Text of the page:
tracts*) 547"00"00"045 II (farm) Date of Conveyance Book Page 6/22/62 300 146 6/22/62 300 144 6/22/62 100 142 8/30/56 231 63 10/17/56 232 443 8/31/56 231 108 8/29/56 231 85 8/29/56 231 87 9/1/56 231 111 8/23/56 232 129 11/2/56 233 124 8/23/56 233 122 8/29/56 231 60 8/29/56 231 66 8/29/56 231 73 8/29/56 231 76 8/29/56 231 79 8/29/56 231 82 8/29/56 231 54 8/29/56 231 51 8/27/56 231 60 6/20/56 233 102 8/9/56 233 112 8/18/56 233 114 8/31/56 233 120 9/7/56 233 117 8/29/56 232 293 10/13/56 232 296 8/31/56 231 120 Three, V, (995) III (All tracts*) Date of Conveyance Book Page 9/20/60 279 44 II (dates) 9/1/60 278 158 II (dates) 11/14/61 294 61 II (dates) 8/1/85 838 205 n. 10 II (tree) VI 10/9/61 291 340 II (tree) 10/6/86 ? ? II (tree) 10/25/65 343 311 II (tree) 9/16/69 394 284 II (tree) 4/11/59 V4 221 II (tree) 12/21/84 798 276 II (tree) 2/14/86 904 111 II (tree) 7/31/86 898 7 II (tree) 8/86 899 296 II (tree)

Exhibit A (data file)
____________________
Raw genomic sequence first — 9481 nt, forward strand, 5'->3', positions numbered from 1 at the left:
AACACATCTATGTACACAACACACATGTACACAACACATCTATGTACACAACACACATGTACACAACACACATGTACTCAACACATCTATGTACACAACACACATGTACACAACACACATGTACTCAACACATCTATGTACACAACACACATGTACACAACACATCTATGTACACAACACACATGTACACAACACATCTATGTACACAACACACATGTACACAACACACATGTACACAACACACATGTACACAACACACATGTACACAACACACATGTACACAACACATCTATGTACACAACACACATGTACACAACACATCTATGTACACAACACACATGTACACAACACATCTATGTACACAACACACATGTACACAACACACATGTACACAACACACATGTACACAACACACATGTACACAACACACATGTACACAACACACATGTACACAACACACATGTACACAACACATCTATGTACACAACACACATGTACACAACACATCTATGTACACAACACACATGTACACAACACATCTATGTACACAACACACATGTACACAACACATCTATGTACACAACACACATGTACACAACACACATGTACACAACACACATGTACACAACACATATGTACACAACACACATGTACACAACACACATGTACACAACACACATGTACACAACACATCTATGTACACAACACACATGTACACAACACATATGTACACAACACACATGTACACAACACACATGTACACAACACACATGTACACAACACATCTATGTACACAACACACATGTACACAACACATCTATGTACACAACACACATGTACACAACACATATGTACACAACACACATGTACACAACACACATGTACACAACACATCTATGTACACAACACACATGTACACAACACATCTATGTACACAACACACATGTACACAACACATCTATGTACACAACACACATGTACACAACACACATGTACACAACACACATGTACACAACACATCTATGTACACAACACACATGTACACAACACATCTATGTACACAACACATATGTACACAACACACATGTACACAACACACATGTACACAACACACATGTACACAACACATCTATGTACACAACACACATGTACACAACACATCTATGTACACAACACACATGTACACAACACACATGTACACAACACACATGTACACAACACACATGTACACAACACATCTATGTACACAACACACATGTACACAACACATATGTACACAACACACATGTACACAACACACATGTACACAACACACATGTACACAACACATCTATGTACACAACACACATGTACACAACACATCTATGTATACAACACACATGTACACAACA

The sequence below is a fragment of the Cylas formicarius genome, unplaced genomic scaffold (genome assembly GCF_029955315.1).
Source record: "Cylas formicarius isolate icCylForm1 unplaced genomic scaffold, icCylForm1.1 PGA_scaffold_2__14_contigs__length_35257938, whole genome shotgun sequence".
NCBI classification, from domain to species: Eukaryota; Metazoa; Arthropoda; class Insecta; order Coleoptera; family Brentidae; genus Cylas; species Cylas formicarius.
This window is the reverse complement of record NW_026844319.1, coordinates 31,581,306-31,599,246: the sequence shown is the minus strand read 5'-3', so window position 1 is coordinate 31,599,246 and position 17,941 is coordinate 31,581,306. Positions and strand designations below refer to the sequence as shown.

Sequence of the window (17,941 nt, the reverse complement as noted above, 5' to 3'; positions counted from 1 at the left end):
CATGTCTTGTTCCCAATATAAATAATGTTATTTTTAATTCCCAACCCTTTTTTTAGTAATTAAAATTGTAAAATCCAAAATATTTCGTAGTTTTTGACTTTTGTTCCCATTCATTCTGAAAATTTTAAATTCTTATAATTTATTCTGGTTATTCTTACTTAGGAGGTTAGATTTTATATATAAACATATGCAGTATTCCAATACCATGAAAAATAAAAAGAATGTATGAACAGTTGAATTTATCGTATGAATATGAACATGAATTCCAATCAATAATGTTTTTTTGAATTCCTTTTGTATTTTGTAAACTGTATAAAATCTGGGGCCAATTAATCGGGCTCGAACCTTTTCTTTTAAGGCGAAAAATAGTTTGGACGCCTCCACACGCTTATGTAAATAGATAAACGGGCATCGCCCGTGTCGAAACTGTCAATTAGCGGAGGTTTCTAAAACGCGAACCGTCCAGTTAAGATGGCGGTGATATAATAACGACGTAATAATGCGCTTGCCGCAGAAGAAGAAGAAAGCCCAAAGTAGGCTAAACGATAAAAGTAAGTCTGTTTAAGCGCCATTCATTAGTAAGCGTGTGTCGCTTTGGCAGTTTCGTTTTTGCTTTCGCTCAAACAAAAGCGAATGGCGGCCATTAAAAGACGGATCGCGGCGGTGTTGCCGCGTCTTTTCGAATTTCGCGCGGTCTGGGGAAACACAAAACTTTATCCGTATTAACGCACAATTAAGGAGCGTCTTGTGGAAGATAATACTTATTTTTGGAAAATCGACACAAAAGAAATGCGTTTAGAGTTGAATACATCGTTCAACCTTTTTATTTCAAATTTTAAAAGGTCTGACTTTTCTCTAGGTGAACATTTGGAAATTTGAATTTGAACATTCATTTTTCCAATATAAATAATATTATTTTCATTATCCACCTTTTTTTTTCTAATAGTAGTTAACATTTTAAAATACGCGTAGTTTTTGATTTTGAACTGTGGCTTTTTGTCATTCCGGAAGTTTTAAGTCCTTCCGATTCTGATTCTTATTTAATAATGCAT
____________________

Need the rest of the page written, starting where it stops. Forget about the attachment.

Defendant Portion of Judgment Order

DescribingParcelSection of this

Opinion Addressing Objections